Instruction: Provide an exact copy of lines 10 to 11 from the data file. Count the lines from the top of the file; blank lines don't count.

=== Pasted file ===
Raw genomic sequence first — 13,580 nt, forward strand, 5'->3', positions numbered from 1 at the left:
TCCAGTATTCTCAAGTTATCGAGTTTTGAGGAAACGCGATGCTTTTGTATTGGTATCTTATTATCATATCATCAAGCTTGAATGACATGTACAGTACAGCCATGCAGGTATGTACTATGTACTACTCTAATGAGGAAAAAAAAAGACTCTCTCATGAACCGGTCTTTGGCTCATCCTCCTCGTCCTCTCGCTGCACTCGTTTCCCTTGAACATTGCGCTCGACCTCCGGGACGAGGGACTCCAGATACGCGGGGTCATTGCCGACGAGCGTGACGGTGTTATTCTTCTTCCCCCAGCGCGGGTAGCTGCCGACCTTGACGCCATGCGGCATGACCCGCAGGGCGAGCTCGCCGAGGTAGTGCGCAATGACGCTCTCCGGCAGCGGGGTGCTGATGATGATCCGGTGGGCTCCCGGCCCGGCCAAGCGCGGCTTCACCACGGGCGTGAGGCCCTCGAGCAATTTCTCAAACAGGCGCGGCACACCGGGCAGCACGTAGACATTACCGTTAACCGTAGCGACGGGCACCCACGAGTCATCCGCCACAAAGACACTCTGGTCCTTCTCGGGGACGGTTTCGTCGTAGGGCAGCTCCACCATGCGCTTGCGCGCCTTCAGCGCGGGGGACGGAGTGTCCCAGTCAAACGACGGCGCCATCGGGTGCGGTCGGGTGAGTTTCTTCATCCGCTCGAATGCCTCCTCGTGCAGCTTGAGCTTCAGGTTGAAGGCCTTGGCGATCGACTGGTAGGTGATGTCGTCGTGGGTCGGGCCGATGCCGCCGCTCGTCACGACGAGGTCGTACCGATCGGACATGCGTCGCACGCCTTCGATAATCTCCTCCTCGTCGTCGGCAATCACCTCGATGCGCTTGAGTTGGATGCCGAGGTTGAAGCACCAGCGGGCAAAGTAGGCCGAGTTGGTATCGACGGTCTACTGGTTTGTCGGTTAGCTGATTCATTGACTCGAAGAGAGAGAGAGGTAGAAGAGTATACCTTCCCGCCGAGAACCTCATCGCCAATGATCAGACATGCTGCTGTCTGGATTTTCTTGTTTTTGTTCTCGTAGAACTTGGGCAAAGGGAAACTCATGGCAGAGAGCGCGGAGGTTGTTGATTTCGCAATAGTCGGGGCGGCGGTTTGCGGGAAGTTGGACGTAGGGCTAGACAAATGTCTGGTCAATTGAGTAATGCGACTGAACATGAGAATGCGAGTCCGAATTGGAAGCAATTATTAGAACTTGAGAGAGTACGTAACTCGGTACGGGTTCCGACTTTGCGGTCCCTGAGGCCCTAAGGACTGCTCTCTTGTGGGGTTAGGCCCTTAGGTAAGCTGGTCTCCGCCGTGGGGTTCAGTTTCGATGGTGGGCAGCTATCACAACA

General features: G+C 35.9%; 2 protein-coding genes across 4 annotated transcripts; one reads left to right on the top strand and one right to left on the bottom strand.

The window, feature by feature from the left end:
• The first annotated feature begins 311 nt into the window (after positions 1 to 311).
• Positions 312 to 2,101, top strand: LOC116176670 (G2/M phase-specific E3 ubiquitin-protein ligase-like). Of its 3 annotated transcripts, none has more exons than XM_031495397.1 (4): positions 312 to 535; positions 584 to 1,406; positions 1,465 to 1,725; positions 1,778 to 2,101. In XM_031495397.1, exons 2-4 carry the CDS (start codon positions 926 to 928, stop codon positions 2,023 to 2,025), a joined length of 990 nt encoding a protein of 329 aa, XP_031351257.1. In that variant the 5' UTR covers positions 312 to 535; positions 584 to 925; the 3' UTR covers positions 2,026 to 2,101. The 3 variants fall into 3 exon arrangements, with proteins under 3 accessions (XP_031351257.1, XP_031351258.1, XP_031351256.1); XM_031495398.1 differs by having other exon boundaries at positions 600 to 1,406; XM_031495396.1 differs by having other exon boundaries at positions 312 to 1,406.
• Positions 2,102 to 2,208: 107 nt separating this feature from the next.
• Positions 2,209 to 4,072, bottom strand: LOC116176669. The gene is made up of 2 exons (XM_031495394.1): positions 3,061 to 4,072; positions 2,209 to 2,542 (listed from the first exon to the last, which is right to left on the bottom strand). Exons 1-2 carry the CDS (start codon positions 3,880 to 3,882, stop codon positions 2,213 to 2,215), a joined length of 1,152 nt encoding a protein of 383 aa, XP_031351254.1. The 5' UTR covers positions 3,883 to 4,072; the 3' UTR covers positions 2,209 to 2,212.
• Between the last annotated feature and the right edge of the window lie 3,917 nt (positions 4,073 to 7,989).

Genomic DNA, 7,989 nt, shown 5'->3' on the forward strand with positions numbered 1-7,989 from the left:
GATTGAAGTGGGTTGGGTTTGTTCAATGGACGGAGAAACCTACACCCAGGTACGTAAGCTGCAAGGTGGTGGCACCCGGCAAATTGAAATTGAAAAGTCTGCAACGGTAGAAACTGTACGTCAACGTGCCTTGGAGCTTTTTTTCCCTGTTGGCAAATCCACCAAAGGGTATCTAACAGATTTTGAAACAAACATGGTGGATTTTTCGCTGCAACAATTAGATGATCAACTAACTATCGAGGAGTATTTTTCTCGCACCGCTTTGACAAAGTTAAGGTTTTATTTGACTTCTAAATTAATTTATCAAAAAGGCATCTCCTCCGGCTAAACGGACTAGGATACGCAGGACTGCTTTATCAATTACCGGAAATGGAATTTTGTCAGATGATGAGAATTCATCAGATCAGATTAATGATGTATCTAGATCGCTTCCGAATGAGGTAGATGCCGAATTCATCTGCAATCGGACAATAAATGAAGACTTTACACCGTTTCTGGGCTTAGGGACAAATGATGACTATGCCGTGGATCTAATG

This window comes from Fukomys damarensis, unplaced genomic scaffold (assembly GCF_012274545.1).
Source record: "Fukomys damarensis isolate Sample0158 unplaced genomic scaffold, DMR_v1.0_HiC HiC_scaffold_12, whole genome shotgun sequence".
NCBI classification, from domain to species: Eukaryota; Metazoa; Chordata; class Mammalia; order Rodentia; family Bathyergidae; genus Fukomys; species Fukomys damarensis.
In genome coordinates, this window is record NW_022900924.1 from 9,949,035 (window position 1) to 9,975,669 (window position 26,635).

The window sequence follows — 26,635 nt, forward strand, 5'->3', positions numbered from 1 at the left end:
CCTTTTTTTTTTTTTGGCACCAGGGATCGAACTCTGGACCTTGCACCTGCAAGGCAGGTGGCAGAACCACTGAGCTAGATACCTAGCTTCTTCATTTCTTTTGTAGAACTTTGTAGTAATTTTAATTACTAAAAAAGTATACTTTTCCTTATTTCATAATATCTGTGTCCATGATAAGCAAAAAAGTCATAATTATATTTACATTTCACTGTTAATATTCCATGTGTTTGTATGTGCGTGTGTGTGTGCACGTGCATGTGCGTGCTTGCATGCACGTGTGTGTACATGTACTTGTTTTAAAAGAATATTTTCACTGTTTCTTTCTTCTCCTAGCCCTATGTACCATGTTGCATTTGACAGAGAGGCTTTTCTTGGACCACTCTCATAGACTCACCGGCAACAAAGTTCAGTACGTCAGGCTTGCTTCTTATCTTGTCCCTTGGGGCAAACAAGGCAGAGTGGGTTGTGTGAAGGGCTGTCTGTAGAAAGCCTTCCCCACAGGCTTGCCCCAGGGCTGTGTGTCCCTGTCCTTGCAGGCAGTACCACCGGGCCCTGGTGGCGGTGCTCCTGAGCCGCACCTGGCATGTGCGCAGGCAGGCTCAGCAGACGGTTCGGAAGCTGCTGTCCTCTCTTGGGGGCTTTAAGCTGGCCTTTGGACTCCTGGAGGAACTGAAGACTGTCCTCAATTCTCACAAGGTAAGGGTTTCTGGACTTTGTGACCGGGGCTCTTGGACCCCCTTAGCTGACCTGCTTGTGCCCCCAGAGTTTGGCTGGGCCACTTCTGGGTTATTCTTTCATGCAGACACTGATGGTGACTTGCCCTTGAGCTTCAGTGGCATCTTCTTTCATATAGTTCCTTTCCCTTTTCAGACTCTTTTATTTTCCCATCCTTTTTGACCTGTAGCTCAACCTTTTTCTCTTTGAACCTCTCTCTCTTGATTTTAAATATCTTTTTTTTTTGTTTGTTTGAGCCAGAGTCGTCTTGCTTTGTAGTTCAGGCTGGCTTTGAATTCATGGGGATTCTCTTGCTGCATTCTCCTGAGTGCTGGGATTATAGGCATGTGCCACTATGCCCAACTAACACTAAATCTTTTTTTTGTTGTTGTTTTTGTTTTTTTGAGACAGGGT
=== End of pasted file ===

Genomic DNA, 7,989 nt, shown 5'->3' on the forward strand with positions numbered 1-7,989 from the left:
GATTGAAGTGGGTTGGGTTTGTTCAATGGACGGAGAAACCTACACCCAGGTACGTAAGCTGCAAGGTGGTGGCACCCGGCAAATTGAAATTGAAAAGTCTGCAACGGTAGAAACTGTACGTCAACGTGCCTTGGAGCTTTTTTTCCCTGTTGGCAAATCCACCAAAGGGTATCTAACAGATTTTGAAACAAACATGGTGGATTTTTCGCTGCAACAATTAGATGATCAACTAACTATCGAGGAGTATTTTTCTCGCACCGCTTTGACAAAGTTAAGGTTTTATTTGACTTCTAAATTAATTTATCAAAAAGGCATCTCCTCCGGCTAAACGGACTAGGATACGCAGGACTGCTTTATCAATTACCGGAAATGGAATTTTGTCAGATGATGAGAATTCATCAGATCAGATTAATGATGTATCTAGATCGCTTCCGAATGAGGTAGATGCCGAATTCATCTGCAATCGGACAATAAATGAAGACTTTACACCGTTTCTGGGCTTAGGGACAAATGATGACTATGCCGTGGATCTAATG